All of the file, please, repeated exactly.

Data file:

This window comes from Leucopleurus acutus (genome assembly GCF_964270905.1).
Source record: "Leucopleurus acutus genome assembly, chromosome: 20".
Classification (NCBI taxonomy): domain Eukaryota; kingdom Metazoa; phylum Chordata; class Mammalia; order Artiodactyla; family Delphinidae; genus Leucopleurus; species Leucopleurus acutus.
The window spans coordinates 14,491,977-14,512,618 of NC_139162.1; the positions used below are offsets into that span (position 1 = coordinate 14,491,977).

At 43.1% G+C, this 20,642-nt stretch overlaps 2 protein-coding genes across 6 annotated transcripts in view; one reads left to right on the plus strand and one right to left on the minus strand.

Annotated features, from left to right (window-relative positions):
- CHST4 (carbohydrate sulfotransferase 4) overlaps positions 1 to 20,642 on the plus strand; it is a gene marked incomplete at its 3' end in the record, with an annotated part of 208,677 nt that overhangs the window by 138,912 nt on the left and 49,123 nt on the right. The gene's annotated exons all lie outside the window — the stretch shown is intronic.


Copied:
This window comes from Leucopleurus acutus (genome assembly GCF_964270905.1).
Source record: "Leucopleurus acutus genome assembly, chromosome: 20".
Classification (NCBI taxonomy): domain Eukaryota; kingdom Metazoa; phylum Chordata; class Mammalia; order Artiodactyla; family Delphinidae; genus Leucopleurus; species Leucopleurus acutus.
The window spans coordinates 14,491,977-14,512,618 of NC_139162.1; the positions used below are offsets into that span (position 1 = coordinate 14,491,977).

At 43.1% G+C, this 20,642-nt stretch overlaps 2 protein-coding genes across 6 annotated transcripts in view; one reads left to right on the plus strand and one right to left on the minus strand.

Annotated features, from left to right (window-relative positions):
- CHST4 (carbohydrate sulfotransferase 4) overlaps positions 1 to 20,642 on the plus strand; it is a gene marked incomplete at its 3' end in the record, with an annotated part of 208,677 nt that overhangs the window by 138,912 nt on the left and 49,123 nt on the right. The gene's annotated exons all lie outside the window — the stretch shown is intronic.